Bonneville increase may bring PUD rate boost

EVERETT — The Snohomish County Public Utility District will likely have to pay more for its power next year, but it’s unclear at this point how much of the increase will be passed on to ratepayers.

The Bonneville Power Administration, which sells hydroelectric power to the PUD, is proposing a 9.6 percent increase in its power rates and a 13 percent increase in transmission rates to take effect Oct. 1.

The Bonneville Power Administration is a nonprofit federal utility that supplies power to much of Washington, Oregon, Idaho and Montana, and slivers of Wyoming, Utah, Nevada and California. The agency, based in Portland, Ore., operates 31 dams on Northwest rivers and a nuclear power plant in Richland.

Because the PUD buys some surplus power from Bonneville that it can sell for a profit on the open market, its power-rate increase could amount to as low as 4.4 percent, said Mike Hansen, a spokesman for the federal agency.

Additionally, “We’ll be working with the BPA over the next several months to look at ways it might be able to be reduced,” said Neil Neroutsos, a spokesman for the PUD.

Several factors are spurring the rate increase but two are at the top of the list, Hansen said.

Bonneville sells its leftover power on the open market, but those sales have slowed recently because of the falling price of natural gas, he said. Bonneville, celebrating its 75th anniversary this year, also faces maintenance and repair costs with some of its aging dams, including 71-year-old Grand Coulee Dam in Eastern Washington.

Both the BPA and the PUD will provide chances for public input before any increases are approved, both spokesmen said.

The PUD increased electricity rates last April by 2.9 percent, amounting to $2.56 per month for the average ratepayer.

Transmission costs for additional power purchased from the BPA were part of the reason for the increase. The PUD last year also incurred costs associated with licensing its own Jackson Hydroelectric Project, consisting of Culmback Dam at Spada Lake and a powerhouse downstream.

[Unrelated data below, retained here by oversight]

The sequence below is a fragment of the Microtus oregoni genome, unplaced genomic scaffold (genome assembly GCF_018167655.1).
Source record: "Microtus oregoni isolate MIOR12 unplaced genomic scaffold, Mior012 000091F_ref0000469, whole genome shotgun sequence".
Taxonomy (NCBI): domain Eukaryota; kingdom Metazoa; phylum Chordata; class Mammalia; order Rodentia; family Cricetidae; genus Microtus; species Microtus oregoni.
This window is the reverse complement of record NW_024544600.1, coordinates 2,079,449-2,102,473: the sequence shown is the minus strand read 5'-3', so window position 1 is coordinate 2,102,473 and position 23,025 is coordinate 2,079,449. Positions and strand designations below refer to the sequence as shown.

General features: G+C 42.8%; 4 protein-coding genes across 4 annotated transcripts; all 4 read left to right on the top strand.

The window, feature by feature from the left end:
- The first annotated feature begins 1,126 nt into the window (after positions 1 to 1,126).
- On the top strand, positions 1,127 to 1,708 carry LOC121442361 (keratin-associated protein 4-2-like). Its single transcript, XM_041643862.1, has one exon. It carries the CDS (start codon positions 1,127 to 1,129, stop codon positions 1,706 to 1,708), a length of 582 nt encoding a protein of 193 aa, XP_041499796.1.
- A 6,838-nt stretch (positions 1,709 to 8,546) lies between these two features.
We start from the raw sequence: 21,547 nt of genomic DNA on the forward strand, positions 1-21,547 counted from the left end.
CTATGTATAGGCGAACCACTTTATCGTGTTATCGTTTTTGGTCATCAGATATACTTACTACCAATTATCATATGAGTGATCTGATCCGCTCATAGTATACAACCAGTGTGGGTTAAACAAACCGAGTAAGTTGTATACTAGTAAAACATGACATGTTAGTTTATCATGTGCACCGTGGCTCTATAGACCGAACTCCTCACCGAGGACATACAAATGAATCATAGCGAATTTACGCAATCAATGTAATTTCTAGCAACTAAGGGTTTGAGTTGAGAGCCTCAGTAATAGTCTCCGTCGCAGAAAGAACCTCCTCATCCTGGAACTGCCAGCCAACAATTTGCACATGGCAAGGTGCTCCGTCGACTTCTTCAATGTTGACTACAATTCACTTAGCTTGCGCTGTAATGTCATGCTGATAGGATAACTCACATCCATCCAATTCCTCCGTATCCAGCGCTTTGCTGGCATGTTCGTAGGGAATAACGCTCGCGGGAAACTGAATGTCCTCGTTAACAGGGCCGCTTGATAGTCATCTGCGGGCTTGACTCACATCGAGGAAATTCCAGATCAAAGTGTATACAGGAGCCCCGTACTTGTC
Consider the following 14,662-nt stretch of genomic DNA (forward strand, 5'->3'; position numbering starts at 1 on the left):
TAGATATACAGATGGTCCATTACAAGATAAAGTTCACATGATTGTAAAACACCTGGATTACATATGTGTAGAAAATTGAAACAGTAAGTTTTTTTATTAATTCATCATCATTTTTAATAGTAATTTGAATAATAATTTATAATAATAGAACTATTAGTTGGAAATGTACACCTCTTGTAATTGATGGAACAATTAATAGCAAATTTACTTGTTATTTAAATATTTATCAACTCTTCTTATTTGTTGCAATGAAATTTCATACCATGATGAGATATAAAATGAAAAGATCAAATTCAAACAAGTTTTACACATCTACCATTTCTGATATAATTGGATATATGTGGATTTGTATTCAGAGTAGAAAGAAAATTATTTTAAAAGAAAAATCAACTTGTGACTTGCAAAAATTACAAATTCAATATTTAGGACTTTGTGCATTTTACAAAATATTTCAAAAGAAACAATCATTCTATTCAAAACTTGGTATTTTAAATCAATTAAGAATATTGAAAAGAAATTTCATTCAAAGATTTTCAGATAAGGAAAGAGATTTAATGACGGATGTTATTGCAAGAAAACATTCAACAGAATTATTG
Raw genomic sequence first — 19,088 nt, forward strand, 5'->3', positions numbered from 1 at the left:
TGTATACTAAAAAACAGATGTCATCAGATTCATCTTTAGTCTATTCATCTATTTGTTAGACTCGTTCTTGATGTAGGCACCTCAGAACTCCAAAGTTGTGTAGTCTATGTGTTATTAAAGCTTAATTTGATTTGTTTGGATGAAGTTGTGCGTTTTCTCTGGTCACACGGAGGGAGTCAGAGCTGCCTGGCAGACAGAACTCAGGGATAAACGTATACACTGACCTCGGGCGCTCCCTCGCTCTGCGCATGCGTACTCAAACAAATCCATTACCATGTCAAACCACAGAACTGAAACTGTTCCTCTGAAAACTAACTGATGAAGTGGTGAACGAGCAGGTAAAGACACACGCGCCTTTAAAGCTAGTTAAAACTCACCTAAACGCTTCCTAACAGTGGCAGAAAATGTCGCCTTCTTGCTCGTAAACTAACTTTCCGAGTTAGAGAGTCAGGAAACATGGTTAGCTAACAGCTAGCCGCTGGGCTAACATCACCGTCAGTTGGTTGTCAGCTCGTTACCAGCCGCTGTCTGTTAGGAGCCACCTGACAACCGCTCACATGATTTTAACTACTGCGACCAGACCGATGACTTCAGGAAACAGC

The PUD buys more than 90 percent of its power from Bonneville, with most of the rest coming from the Jackson project, two mini-dams near Sultan and Monroe, and wind power from east of the Cascades.

The PUD is Bonneville’s largest customer, buying about 10 percent of the federal agency’s output, Hansen said.

The PUD this year is paying $217 million to Bonneville for power and $42 million for transmission, Neroutsos said.

Bill Sheets: 425-339-3439; sheets@heraldnet.com.

More in Local News

If vehicles crash and tumble, rescuers want to be ready

The Puyallup Extrication Team practiced with other fire departments on cars, SUVs and even buses.

Man arrested after stolen car crashes in Everett

The accident occurred in the 100 block of SE Everett Mall Way.

5-vehicle crash in Arlington kills 62-year-old woman

Medics had transported her to the hospital, where she later died.

2 men hospitalized after rollover collision on U.S. 2

Two men were taken to the hospital with minor injuries… Continue reading

Marysville police serve a warrant — across the street from HQ

A man who fled was taken into custody. Police were serving a warrant for alleged drug-related crimes.

Marysville man charged with stabbing wife who sought divorce

Nathan Bradford, 45, found divorce papers while going through the woman’s car.

Man on ferry accuses child of theft, allegedly pulls knife

The man was arrested, no one was hurt, and the ferry was delayed 30 minutes on its way to Mukilteo.

State is close but still not compliant in school-funding case

Lawmakers must act during the next legislative session to satisfy the state Supreme Court.

Dems say GOP tax plan doesn’t add up for everyone

Rep. Suzan DelBene’s amendments to restore deductions, which the bill does away with, were rejected.

Most Read